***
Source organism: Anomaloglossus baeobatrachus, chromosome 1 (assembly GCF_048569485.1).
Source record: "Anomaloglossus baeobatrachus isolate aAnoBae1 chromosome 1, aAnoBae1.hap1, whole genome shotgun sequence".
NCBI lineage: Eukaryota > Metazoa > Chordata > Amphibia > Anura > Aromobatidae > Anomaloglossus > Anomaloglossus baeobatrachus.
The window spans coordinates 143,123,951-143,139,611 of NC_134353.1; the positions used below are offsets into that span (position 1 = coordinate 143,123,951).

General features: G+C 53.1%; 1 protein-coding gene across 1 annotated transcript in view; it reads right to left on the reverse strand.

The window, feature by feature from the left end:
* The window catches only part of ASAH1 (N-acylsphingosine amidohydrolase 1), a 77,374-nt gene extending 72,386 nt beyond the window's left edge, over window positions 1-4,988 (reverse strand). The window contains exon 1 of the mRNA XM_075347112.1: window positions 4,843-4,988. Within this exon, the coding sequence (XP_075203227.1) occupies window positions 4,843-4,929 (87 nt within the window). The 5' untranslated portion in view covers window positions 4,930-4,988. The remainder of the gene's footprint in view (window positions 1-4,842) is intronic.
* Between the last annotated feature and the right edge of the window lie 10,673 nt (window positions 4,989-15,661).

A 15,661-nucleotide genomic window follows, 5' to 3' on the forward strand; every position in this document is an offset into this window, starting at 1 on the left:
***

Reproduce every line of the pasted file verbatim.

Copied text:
Source organism: Anomaloglossus baeobatrachus, chromosome 1 (assembly GCF_048569485.1).
Source record: "Anomaloglossus baeobatrachus isolate aAnoBae1 chromosome 1, aAnoBae1.hap1, whole genome shotgun sequence".
NCBI lineage: Eukaryota > Metazoa > Chordata > Amphibia > Anura > Aromobatidae > Anomaloglossus > Anomaloglossus baeobatrachus.
The window spans coordinates 143,123,951-143,139,611 of NC_134353.1; the positions used below are offsets into that span (position 1 = coordinate 143,123,951).

General features: G+C 53.1%; 1 protein-coding gene across 1 annotated transcript in view; it reads right to left on the reverse strand.

The window, feature by feature from the left end:
* The window catches only part of ASAH1 (N-acylsphingosine amidohydrolase 1), a 77,374-nt gene extending 72,386 nt beyond the window's left edge, over window positions 1-4,988 (reverse strand). The window contains exon 1 of the mRNA XM_075347112.1: window positions 4,843-4,988. Within this exon, the coding sequence (XP_075203227.1) occupies window positions 4,843-4,929 (87 nt within the window). The 5' untranslated portion in view covers window positions 4,930-4,988. The remainder of the gene's footprint in view (window positions 1-4,842) is intronic.
* Between the last annotated feature and the right edge of the window lie 10,673 nt (window positions 4,989-15,661).

A 15,661-nucleotide genomic window follows, 5' to 3' on the forward strand; every position in this document is an offset into this window, starting at 1 on the left: